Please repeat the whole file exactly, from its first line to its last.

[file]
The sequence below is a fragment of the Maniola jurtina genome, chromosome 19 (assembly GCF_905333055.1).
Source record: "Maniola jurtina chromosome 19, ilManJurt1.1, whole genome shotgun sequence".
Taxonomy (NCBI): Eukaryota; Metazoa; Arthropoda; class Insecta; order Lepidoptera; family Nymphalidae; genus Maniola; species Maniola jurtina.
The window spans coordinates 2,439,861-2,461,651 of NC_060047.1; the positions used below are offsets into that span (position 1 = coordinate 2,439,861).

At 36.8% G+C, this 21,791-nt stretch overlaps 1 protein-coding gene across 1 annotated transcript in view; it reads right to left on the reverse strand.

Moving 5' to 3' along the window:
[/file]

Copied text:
The sequence below is a fragment of the Maniola jurtina genome, chromosome 19 (assembly GCF_905333055.1).
Source record: "Maniola jurtina chromosome 19, ilManJurt1.1, whole genome shotgun sequence".
Taxonomy (NCBI): Eukaryota; Metazoa; Arthropoda; class Insecta; order Lepidoptera; family Nymphalidae; genus Maniola; species Maniola jurtina.
The window spans coordinates 2,439,861-2,461,651 of NC_060047.1; the positions used below are offsets into that span (position 1 = coordinate 2,439,861).

At 36.8% G+C, this 21,791-nt stretch overlaps 1 protein-coding gene across 1 annotated transcript in view; it reads right to left on the reverse strand.

Moving 5' to 3' along the window: